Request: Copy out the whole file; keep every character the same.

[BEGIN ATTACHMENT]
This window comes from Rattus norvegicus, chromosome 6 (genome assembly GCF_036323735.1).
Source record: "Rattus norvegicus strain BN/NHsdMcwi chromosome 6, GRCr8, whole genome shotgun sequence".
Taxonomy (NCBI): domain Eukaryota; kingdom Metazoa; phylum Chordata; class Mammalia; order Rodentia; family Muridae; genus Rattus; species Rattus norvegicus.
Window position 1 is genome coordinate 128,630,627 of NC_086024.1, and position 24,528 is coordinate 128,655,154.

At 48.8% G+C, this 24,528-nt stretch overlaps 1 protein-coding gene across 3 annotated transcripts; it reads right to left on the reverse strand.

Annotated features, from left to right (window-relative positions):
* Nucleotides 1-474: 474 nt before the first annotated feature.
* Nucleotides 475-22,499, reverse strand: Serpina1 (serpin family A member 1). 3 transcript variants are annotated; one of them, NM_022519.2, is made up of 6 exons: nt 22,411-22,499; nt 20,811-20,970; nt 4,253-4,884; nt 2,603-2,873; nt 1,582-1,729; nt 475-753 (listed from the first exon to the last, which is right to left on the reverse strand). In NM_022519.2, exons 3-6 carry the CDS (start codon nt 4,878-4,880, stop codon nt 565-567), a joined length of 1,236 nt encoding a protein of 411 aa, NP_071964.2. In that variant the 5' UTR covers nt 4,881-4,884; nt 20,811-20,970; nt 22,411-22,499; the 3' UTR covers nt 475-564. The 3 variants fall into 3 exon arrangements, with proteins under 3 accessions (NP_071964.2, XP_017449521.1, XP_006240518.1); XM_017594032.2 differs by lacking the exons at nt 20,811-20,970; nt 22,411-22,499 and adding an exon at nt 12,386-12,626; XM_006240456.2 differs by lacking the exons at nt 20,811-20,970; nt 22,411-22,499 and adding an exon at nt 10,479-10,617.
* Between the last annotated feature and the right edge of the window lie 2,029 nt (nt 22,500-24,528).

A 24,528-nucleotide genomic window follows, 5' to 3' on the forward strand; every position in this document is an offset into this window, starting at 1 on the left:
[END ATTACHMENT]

This window comes from Rattus norvegicus, chromosome 6 (genome assembly GCF_036323735.1).
Source record: "Rattus norvegicus strain BN/NHsdMcwi chromosome 6, GRCr8, whole genome shotgun sequence".
Taxonomy (NCBI): domain Eukaryota; kingdom Metazoa; phylum Chordata; class Mammalia; order Rodentia; family Muridae; genus Rattus; species Rattus norvegicus.
Window position 1 is genome coordinate 128,630,627 of NC_086024.1, and position 24,528 is coordinate 128,655,154.

At 48.8% G+C, this 24,528-nt stretch overlaps 1 protein-coding gene across 3 annotated transcripts; it reads right to left on the reverse strand.

Annotated features, from left to right (window-relative positions):
* Nucleotides 1-474: 474 nt before the first annotated feature.
* Nucleotides 475-22,499, reverse strand: Serpina1 (serpin family A member 1). 3 transcript variants are annotated; one of them, NM_022519.2, is made up of 6 exons: nt 22,411-22,499; nt 20,811-20,970; nt 4,253-4,884; nt 2,603-2,873; nt 1,582-1,729; nt 475-753 (listed from the first exon to the last, which is right to left on the reverse strand). In NM_022519.2, exons 3-6 carry the CDS (start codon nt 4,878-4,880, stop codon nt 565-567), a joined length of 1,236 nt encoding a protein of 411 aa, NP_071964.2. In that variant the 5' UTR covers nt 4,881-4,884; nt 20,811-20,970; nt 22,411-22,499; the 3' UTR covers nt 475-564. The 3 variants fall into 3 exon arrangements, with proteins under 3 accessions (NP_071964.2, XP_017449521.1, XP_006240518.1); XM_017594032.2 differs by lacking the exons at nt 20,811-20,970; nt 22,411-22,499 and adding an exon at nt 12,386-12,626; XM_006240456.2 differs by lacking the exons at nt 20,811-20,970; nt 22,411-22,499 and adding an exon at nt 10,479-10,617.
* Between the last annotated feature and the right edge of the window lie 2,029 nt (nt 22,500-24,528).

A 24,528-nucleotide genomic window follows, 5' to 3' on the forward strand; every position in this document is an offset into this window, starting at 1 on the left: